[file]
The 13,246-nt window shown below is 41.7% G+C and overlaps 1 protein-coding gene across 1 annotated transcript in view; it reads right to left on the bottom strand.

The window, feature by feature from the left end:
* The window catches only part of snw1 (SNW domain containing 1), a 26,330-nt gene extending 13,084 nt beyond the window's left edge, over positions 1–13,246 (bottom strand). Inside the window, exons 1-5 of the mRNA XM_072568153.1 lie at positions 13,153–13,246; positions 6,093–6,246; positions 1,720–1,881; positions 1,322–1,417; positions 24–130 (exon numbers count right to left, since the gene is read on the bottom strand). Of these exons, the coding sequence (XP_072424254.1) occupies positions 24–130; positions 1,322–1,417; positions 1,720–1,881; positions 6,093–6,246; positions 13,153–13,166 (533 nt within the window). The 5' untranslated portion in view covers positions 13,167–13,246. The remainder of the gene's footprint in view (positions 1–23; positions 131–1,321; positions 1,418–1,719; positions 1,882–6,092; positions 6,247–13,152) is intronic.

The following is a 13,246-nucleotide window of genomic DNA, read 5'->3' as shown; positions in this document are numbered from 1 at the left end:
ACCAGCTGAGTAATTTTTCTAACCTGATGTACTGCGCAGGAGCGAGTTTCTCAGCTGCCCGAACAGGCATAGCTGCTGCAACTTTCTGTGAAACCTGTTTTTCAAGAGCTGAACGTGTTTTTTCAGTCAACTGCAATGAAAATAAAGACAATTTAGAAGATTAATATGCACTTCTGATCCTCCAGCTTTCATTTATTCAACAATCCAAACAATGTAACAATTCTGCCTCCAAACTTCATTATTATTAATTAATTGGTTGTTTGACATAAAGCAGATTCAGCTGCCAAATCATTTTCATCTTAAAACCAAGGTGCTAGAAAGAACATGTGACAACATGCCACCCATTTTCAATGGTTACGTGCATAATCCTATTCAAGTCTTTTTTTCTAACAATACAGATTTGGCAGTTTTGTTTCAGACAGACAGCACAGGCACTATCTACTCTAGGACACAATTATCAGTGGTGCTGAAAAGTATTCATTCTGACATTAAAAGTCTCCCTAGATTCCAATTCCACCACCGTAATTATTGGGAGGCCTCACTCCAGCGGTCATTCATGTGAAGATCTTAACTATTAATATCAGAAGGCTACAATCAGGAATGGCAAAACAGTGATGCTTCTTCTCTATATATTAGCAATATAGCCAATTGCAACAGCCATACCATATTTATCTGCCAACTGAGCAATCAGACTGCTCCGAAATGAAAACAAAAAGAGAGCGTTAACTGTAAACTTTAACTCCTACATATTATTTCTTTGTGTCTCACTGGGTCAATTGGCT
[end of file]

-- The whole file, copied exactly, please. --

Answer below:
The 13,246-nt window shown below is 41.7% G+C and overlaps 1 protein-coding gene across 1 annotated transcript in view; it reads right to left on the bottom strand.

The window, feature by feature from the left end:
* The window catches only part of snw1 (SNW domain containing 1), a 26,330-nt gene extending 13,084 nt beyond the window's left edge, over positions 1–13,246 (bottom strand). Inside the window, exons 1-5 of the mRNA XM_072568153.1 lie at positions 13,153–13,246; positions 6,093–6,246; positions 1,720–1,881; positions 1,322–1,417; positions 24–130 (exon numbers count right to left, since the gene is read on the bottom strand). Of these exons, the coding sequence (XP_072424254.1) occupies positions 24–130; positions 1,322–1,417; positions 1,720–1,881; positions 6,093–6,246; positions 13,153–13,166 (533 nt within the window). The 5' untranslated portion in view covers positions 13,167–13,246. The remainder of the gene's footprint in view (positions 1–23; positions 131–1,321; positions 1,418–1,719; positions 1,882–6,092; positions 6,247–13,152) is intronic.

The following is a 13,246-nucleotide window of genomic DNA, read 5'->3' as shown; positions in this document are numbered from 1 at the left end:
ACCAGCTGAGTAATTTTTCTAACCTGATGTACTGCGCAGGAGCGAGTTTCTCAGCTGCCCGAACAGGCATAGCTGCTGCAACTTTCTGTGAAACCTGTTTTTCAAGAGCTGAACGTGTTTTTTCAGTCAACTGCAATGAAAATAAAGACAATTTAGAAGATTAATATGCACTTCTGATCCTCCAGCTTTCATTTATTCAACAATCCAAACAATGTAACAATTCTGCCTCCAAACTTCATTATTATTAATTAATTGGTTGTTTGACATAAAGCAGATTCAGCTGCCAAATCATTTTCATCTTAAAACCAAGGTGCTAGAAAGAACATGTGACAACATGCCACCCATTTTCAATGGTTACGTGCATAATCCTATTCAAGTCTTTTTTTCTAACAATACAGATTTGGCAGTTTTGTTTCAGACAGACAGCACAGGCACTATCTACTCTAGGACACAATTATCAGTGGTGCTGAAAAGTATTCATTCTGACATTAAAAGTCTCCCTAGATTCCAATTCCACCACCGTAATTATTGGGAGGCCTCACTCCAGCGGTCATTCATGTGAAGATCTTAACTATTAATATCAGAAGGCTACAATCAGGAATGGCAAAACAGTGATGCTTCTTCTCTATATATTAGCAATATAGCCAATTGCAACAGCCATACCATATTTATCTGCCAACTGAGCAATCAGACTGCTCCGAAATGAAAACAAAAAGAGAGCGTTAACTGTAAACTTTAACTCCTACATATTATTTCTTTGTGTCTCACTGGGTCAATTGGCT